Cemetery tells history

Graveside actors reveal Denham Springs’ past

By paul braun

LSU student writer

DENHAM SPRINGS — The ghost stories may have been less than spooky Saturday, but they gave cemetery visitors a glimpse into the city’s past.

Volunteer actors portrayed deceased residents from the graves of First Baptist Church cemetery, providing a local addition to the Smithsonian Institute’s traveling Journey Stories exhibit showing at Old City Hall.

Carol Lamm gave a brief history of the cemetery, which began as a village graveyard, before it was sold to the church in the 1800s. She then led visitors on a tour of selected graves.

At each of the graves, a community volunteer dressed in period clothing told his or her character’s life story.

Bob Ingalls portrayed Henry Tucker Comish, the first pastor of First Baptist Church.

In character, he spoke of the founding of the church.

“We cut cypress from the swamp, hauled it here to the grounds and all our church members built it by hand,” he said. “The dressed lumber came from St. Helena Parish and was hauled here by ox teams over rough, rough roads. A round trip took three days.”

Other actors portrayed other former residents, including a church pianist, who said she made a getaway from a nursing home before she died at age 92, and a group of three young girls who played quietly.

Barbara Powell played her own grandmother, Mona Musselman Glover, in the last stop on the tour. Glover operated Glover Grocery Store on Range Avenue after her husband died in 1935, and lived in the home he built for her on Budley Street, just one block away from where she is buried.

Information for the stories came in large part from the personal correspondence of Denham Springs resident Henry Exner, Lamm said.

Exner was a Czechoslovakian immigrant and a jeweler in the early days of the settlement of Denham Springs. When his daughter moved, Exner wrote her countless letters on the day-to-day occurrences in the town.

Lamm also used the Livingston Parish historical records, death certificates obtained from the Secretary of State’s Office and personal stories to compile the information shared by the actors.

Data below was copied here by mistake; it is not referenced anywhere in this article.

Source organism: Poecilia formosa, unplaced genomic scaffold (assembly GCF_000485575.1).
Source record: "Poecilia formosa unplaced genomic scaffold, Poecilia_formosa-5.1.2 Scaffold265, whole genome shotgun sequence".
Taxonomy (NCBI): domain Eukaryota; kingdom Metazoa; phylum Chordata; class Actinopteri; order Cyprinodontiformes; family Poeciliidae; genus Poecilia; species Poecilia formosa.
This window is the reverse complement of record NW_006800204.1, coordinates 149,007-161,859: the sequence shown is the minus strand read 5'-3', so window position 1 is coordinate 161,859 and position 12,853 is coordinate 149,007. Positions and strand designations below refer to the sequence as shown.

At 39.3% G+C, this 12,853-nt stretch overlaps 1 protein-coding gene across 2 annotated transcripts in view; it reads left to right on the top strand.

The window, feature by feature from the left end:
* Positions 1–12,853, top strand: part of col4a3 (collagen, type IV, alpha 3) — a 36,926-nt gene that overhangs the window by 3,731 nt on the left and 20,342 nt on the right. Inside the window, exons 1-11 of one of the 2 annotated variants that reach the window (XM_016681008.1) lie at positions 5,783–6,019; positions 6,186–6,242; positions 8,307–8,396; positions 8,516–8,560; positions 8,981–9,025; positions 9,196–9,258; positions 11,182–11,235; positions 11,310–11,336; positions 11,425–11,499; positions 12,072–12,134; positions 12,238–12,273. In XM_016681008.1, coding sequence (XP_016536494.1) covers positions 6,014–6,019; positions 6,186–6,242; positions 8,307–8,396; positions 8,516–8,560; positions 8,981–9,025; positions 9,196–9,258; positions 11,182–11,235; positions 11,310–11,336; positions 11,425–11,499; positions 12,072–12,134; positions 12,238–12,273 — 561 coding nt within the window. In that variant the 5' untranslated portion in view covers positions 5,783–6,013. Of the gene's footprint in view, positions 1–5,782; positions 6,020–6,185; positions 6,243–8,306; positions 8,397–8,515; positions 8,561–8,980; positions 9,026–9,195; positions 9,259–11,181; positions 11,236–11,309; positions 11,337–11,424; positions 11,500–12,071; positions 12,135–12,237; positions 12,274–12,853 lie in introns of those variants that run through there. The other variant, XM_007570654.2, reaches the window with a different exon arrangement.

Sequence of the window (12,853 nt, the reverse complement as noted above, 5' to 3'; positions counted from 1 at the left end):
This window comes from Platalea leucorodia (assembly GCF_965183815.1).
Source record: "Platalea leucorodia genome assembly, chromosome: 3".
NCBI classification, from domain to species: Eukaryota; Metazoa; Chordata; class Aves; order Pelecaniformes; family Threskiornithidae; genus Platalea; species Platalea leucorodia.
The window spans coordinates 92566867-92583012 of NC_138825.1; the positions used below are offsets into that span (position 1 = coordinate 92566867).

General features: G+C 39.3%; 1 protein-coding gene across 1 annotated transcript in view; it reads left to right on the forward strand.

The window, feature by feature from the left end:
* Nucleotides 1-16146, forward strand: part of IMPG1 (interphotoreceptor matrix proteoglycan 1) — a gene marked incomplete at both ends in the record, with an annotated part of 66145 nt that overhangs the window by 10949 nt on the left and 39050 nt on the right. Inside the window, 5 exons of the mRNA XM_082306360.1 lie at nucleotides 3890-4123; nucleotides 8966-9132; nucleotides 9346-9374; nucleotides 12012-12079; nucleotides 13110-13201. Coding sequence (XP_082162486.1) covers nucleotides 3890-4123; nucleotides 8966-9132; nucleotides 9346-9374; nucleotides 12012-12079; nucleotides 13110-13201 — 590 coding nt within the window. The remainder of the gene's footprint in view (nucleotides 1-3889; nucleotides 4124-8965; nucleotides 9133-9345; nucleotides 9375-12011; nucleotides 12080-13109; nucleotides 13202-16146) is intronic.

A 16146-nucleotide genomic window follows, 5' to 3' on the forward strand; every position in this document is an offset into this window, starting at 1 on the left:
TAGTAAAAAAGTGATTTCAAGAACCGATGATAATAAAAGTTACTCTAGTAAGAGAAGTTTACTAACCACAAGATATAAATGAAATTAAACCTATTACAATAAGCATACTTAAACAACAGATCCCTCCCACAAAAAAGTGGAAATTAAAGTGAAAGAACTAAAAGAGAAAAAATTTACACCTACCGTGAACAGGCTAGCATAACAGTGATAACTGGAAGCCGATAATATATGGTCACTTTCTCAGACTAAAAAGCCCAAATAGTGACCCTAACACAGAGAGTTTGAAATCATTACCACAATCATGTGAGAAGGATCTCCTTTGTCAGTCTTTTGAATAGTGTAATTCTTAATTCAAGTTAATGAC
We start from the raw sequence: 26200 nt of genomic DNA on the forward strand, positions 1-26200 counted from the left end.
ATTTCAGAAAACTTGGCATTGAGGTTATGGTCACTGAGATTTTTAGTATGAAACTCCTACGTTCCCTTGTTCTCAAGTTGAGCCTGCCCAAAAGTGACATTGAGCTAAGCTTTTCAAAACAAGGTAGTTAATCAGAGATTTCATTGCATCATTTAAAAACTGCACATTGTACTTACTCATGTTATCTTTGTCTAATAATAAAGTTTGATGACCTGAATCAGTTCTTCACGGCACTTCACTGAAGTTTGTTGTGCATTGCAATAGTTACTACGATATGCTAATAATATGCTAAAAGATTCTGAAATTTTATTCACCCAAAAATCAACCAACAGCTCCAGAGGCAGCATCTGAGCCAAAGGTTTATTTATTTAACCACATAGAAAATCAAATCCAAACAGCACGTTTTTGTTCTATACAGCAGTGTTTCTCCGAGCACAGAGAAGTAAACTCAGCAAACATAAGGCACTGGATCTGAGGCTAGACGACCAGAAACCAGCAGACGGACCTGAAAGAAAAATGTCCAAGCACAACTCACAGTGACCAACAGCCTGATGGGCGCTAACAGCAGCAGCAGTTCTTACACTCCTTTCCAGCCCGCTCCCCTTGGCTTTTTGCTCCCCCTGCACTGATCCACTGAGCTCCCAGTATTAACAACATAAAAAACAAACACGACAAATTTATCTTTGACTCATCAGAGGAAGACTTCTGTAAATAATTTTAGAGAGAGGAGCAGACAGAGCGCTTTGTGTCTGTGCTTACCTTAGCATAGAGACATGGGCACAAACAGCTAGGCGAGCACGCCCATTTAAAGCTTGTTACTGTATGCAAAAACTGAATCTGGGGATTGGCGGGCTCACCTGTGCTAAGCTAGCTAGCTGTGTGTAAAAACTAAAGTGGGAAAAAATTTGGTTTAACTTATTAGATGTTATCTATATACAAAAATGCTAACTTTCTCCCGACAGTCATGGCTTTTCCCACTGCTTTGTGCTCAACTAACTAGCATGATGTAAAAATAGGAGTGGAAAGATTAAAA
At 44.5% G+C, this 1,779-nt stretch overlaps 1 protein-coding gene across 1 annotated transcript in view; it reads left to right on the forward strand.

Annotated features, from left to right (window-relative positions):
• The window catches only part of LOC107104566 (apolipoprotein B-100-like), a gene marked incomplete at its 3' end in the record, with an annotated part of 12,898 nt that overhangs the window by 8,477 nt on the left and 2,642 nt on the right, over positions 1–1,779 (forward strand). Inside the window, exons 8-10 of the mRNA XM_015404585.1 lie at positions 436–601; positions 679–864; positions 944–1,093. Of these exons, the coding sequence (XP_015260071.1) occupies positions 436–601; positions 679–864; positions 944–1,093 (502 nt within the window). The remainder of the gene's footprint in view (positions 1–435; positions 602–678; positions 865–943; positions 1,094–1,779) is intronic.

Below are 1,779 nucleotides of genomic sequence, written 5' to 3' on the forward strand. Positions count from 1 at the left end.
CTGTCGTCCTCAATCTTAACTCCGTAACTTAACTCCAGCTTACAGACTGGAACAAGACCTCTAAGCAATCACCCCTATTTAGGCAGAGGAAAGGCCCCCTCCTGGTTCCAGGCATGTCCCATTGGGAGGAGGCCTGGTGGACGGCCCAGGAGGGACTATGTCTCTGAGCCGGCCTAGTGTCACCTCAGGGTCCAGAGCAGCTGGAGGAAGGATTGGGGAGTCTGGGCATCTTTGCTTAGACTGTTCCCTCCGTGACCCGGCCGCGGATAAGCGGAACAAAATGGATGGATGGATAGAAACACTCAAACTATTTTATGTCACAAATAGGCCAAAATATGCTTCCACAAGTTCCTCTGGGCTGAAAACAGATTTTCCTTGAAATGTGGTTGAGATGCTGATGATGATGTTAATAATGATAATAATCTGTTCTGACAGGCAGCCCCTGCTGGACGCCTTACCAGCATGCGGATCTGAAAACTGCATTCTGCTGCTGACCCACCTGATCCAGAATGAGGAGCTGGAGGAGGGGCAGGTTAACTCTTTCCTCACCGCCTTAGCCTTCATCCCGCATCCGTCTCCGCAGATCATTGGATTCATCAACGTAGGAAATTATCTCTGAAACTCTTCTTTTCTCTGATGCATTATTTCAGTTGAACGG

Lamm said the cemetery, which is now maintained by the city, has at least 191 graves.

One of them was only found because of a bolt of lightning, she said, pointing to a gravesite in the back of the cemetery.

When lightning split a tree at that spot in 1992, workers were unable to cut down the dead trunk. Their saws hit a concrete grave marker, she explained.

“It was the grave of Martha Sharp,” Lamm said. “Years ago it was the custom to plant a small cedar tree beside the grave of an infant. This tree, over the years, grew around the grave and completely enclosed the headstone. Had lightning not hit it in the right place, it may never have been discovered.”

Martha was the daughter of Simpson and Nannie Carter Sharp and died in 1912, Lamm said.

“David Driggers took on the cemetery as a school project nearly 20 years ago. He cataloged each grave with the names, dates and location.”

The exhibit and tour were made possible by a grant from the Louisiana Endowment for the Humanities. Florence Crowder and Lamm were named the director and assistant director of the grant.

Crowder said she was pleased with the interest the cemetery tour generated, saying that initially she hoped for about 20 visitors. About 70 people took Saturday’s cemetery tour.

The Journey Stories exhibit continues daily from 9:30 a.m. to 4:30 p.m. at Old City Hall. It includes local pictures, writings and memorabilia in addition to the materials supplied by the Smithsonian.

The exhibit will close in Denham Springs on Oct. 15 and move to Lake Providence, the fourth of six stops in Louisiana.